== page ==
BOSTON, Mass. (June 9, 2008)-Primary care physicians caring for patients with diabetes have worse outcomes among their black patients than their white patients, reports a study conducted by Harvard Vanguard Medical Associates and published in the June 9, 2008 issue of the Archives of Internal Medicine.
"Many studies have described racial differences in diabetes care across the American health care system, but there is very limited information regarding the potential role of individual physicians," says Thomas Sequist, MD, MPH, primary care physician at Harvard Vanguard Medical Associates and lead author of the study. "This study suggests that the problem of racial disparities in diabetes care is pervasive in physician practices, and not limited to a small cluster of physicians providing particularly low quality care."
A related study published in the May 2008 issue of the Journal of General Internal Medicine, also led by Sequist, found that 88 percent of physicians surveyed acknowledged the existence of racial disparities in diabetes care within the U.S. health care system. However, only 40 percent of these same physicians reported perceiving disparities among patients they personally treat. This discrepancy illustrates the need for widespread interventions, including those that increase awareness of the importance of racial disparities within the local health care environment.
Previous studies have examined the role of hospitals, health plans, and geography as mediators of racial disparities, but little is known about the role of variation among individual physicians. Sequist's Archives study included 90 primary care physicians caring for at least five white and five black adults with diabetes across 13 ambulatory centers. The study found that white patients were significantly more likely than black patients to achieve control of three critical health measures for diabetes patients: hemoglobin A1c, LDL cholesterol, and blood pressure.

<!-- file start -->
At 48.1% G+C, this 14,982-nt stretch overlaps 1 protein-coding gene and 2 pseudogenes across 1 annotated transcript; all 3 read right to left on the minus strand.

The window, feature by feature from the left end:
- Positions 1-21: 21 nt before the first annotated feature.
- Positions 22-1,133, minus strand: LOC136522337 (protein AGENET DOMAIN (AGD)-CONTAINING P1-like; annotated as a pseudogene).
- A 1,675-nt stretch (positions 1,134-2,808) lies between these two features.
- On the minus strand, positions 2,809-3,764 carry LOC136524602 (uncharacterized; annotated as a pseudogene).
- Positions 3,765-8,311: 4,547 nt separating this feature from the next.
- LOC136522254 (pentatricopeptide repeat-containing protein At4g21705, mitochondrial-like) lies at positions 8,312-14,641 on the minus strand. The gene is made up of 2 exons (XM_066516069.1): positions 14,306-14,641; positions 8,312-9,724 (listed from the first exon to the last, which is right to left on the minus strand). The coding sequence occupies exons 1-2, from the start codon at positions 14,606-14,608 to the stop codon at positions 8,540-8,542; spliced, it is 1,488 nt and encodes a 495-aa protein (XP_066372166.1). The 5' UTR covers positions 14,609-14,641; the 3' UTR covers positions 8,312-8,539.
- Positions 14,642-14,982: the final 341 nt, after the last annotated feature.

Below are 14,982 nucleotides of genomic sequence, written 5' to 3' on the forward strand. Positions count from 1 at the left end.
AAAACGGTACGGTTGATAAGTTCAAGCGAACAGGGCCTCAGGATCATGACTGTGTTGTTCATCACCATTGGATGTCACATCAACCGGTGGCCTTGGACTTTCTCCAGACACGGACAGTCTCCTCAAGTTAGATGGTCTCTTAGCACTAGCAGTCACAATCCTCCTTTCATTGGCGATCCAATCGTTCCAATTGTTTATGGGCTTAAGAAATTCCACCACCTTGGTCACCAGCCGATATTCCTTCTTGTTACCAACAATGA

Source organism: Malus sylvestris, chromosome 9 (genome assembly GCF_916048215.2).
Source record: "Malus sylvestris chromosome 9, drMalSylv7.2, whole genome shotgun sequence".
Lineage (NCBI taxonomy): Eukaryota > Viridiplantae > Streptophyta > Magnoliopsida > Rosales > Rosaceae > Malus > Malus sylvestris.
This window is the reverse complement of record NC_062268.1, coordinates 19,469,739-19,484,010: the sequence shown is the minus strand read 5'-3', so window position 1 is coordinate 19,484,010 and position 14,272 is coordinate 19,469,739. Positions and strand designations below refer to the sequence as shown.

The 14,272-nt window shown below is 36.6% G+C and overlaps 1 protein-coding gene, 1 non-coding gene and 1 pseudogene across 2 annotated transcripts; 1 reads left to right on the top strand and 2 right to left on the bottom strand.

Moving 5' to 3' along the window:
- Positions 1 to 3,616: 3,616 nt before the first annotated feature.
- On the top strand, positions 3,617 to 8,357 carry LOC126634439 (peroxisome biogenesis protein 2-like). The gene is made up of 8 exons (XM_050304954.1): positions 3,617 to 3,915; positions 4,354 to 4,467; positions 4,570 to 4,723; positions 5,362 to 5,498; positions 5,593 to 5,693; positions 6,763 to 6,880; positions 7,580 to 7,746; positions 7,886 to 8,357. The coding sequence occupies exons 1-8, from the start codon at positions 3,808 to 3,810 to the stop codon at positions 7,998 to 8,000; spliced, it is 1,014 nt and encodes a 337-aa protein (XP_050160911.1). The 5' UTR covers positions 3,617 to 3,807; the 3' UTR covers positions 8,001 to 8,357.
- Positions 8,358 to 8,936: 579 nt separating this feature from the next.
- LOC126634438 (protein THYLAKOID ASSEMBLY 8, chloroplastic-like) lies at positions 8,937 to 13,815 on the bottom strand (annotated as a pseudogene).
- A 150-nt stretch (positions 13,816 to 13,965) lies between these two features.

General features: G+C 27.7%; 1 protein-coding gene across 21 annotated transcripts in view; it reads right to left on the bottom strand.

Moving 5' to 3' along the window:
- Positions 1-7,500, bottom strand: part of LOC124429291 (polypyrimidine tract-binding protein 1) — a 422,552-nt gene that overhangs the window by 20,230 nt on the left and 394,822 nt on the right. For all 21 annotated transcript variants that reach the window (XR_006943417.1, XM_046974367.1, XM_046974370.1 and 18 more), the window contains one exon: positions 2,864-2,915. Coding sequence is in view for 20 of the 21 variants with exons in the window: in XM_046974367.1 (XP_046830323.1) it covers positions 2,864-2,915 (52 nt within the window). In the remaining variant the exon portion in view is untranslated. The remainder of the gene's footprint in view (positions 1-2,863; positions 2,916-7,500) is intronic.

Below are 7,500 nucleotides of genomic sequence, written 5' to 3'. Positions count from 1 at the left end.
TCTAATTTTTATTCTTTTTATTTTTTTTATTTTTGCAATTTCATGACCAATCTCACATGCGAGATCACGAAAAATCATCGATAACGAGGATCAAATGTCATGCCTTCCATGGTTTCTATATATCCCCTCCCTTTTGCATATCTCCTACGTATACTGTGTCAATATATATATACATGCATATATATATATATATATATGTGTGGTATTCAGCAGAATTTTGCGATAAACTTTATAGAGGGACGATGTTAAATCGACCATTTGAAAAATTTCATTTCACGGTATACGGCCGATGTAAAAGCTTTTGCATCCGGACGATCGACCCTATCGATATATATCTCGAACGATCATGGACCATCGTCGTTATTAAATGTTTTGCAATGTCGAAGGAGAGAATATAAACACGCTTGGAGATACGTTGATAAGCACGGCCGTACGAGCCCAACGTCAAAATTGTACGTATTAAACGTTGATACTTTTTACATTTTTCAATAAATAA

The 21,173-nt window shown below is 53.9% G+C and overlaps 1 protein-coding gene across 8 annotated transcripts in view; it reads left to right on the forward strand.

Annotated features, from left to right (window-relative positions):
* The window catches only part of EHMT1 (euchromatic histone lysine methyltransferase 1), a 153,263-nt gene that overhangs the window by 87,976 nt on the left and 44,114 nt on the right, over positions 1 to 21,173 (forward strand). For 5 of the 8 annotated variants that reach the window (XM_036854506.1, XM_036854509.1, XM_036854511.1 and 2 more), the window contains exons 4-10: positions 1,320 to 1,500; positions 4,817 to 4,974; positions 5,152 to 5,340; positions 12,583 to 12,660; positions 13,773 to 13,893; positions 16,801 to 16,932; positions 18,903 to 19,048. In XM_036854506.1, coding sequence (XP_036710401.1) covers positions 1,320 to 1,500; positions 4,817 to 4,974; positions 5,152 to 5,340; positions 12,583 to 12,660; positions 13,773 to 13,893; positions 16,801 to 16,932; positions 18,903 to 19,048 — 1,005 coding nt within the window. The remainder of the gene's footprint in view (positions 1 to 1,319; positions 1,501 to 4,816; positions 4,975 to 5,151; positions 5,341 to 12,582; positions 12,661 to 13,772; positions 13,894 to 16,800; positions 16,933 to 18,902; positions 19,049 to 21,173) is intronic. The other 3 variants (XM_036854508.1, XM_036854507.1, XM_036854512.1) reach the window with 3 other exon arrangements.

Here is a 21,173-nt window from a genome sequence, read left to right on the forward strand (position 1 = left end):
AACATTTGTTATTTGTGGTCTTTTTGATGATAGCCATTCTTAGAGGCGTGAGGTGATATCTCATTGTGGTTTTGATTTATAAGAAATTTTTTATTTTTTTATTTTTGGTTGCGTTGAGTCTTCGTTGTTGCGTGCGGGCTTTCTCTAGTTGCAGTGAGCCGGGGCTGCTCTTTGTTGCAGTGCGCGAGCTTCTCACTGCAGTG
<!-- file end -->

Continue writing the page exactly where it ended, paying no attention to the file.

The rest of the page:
For white patients compared to black patients, 47% were able to achieve control of their hemoglobin A1c levels (<7%), versus 39%; 57% were able to control LDL cholesterol (<11 mg/dL) versus 45%; and 30% were able to control their blood pressure (<130/80 mmHg) versus 24%.
Results indicated that adjustment for patients' age, sex, household income, and health insurance status played a substantial role in explaining disparities in control of hemoglobin A1c and LDL cholesterol, accounting for 13 to 38 percent of the observed disparity. However, significant disparities remained even after correcting for these factors.
Black patients were not disproportionately cared for by physicians with lower overall scores for diabetes care. Rather, black patients experienced less ideal outcomes than white patients within most physician panels. The authors also found no association between the magnitude of the racial disparities in a physician's panel of patients and the number of black patients treated by that doctor.
"Racial disparities in diabetes outcomes are spread across entire health care systems, requiring the implementation of system-wide solutions," said John Ayanian, MD, MPP, co-author of the study and professor of medicine and health care policy at Harvard Medical School and Brigham and Women's Hospital.
"One important potential use of these findings is to educate physicians regarding the importance of racial disparities in their own local health care practice," said Sequist, who is also an assistant professor of medicine and health care policy at Harvard Medical School and Brigham and Women's Hospital. "Understanding the underlying causes of racial disparities in diabetes outcomes will enable health systems to develop solutions to eliminate these disparities."
Support for this research was provided by a grant from the Robert Wood Johnson Foundation's Finding Answers: Disparities Research for Change program (http://www.